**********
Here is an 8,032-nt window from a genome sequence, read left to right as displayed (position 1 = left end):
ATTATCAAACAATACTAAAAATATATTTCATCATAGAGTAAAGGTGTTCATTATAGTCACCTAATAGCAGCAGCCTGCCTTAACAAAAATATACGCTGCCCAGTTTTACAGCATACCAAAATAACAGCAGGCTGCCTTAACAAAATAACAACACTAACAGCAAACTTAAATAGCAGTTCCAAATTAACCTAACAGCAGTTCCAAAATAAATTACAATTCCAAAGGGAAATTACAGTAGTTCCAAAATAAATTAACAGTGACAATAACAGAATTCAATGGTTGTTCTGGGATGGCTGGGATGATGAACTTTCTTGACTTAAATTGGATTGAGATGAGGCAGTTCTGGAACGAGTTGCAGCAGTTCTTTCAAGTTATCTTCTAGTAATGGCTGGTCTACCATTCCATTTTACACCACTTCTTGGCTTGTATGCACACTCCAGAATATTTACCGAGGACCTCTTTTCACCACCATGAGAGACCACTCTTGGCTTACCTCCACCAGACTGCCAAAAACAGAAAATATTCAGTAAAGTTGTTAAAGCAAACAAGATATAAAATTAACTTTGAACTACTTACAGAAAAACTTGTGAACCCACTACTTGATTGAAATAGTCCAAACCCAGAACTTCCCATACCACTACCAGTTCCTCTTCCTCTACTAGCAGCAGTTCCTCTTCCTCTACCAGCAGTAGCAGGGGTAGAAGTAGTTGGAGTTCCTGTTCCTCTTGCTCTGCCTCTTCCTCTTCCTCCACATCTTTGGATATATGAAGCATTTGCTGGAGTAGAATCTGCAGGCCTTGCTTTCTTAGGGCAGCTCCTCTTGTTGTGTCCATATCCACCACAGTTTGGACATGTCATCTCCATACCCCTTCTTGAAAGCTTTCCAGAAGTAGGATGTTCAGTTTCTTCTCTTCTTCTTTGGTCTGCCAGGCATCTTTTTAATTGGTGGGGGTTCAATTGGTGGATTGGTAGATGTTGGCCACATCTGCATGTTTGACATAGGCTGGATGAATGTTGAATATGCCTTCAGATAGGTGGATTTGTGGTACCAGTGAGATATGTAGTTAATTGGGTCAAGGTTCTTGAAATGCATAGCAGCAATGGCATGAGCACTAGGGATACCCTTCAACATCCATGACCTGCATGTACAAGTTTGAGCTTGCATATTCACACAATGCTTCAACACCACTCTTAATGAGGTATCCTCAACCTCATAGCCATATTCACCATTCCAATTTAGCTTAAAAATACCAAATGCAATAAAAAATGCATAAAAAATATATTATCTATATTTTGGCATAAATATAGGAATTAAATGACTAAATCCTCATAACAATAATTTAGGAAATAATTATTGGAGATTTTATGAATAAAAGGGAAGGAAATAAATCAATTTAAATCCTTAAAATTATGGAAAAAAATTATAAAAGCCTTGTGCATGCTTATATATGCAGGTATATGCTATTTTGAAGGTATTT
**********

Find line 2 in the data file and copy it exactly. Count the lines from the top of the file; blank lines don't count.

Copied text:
ATTATCAAACAATACTAAAAATATATTTCATCATAGAGTAAAGGTGTTCATTATAGTCACCTAATAGCAGCAGCCTGCCTTAACAAAAATATACGCTGCCCAGTTTTACAGCATACCAAAATAACAGCAGGCTGCCTTAACAAAATAACAACACTAACAGCAAACTTAAATAGCAGTTCCAAATTAACCTAACAGCAGTTCCAAAATAAATTACAATTCCAAAGGGAAATTACAGTAGTTCCAAAATAAATTAACAGTGACAATAACAGAATTCAATGGTTGTTCTGGGATGGCTGGGATGATGAACTTTCTTGACTTAAATTGGATTGAGATGAGGCAGTTCTGGAACGAGTTGCAGCAGTTCTTTCAAGTTATCTTCTAGTAATGGCTGGTCTACCATTCCATTTTACACCACTTCTTGGCTTGTATGCACACTCCAGAATATTTACCGAGGACCTCTTTTCACCACCATGAGAGACCACTCTTGGCTTACCTCCACCAGACTGCCAAAAACAGAAAATATTCAGTAAAGTTGTTAAAGCAAACAAGATATAAAATTAACTTTGAACTACTTACAGAAAAACTTGTGAACCCACTACTTGATTGAAATAGTCCAAACCCAGAACTTCCCATACCACTACCAGTTCCTCTTCCTCTACTAGCAGCAGTTCCTCTTCCTCTACCAGCAGTAGCAGGGGTAGAAGTAGTTGGAGTTCCTGTTCCTCTTGCTCTGCCTCTTCCTCTTCCTCCACATCTTTGGATATATGAAGCATTTGCTGGAGTAGAATCTGCAGGCCTTGCTTTCTTAGGGCAGCTCCTCTTGTTGTGTCCATATCCACCACAGTTTGGACATGTCATCTCCATACCCCTTCTTGAAAGCTTTCCAGAAGTAGGATGTTCAGTTTCTTCTCTTCTTCTTTGGTCTGCCAGGCATCTTTTTAATTGGTGGGGGTTCAATTGGTGGATTGGTAGATGTTGGCCACATCTGCATGTTTGACATAGGCTGGATGAATGTTGAATATGCCTTCAGATAGGTGGATTTGTGGTACCAGTGAGATATGTAGTTAATTGGGTCAAGGTTCTTGAAATGCATAGCAGCAATGGCATGAGCACTAGGGATACCCTTCAACATCCATGACCTGCATGTACAAGTTTGAGCTTGCATATTCACACAATGCTTCAACACCACTCTTAATGAGGTATCCTCAACCTCATAGCCATATTCACCATTCCAATTTAGCTTAAAAATACCAAATGCAATAAAAAATGCATAAAAAATATATTATCTATATTTTGGCATAAATATAGGAATTAAATGACTAAATCCTCATAACAATAATTTAGGAAATAATTATTGGAGATTTTATGAATAAAAGGGAAGGAAATAAATCAATTTAAATCCTTAAAATTATGGAAAAAAATTATAAAAGCCTTGTGCATGCTTATATATGCAGGTATATGCTATTTTGAAGGTATTT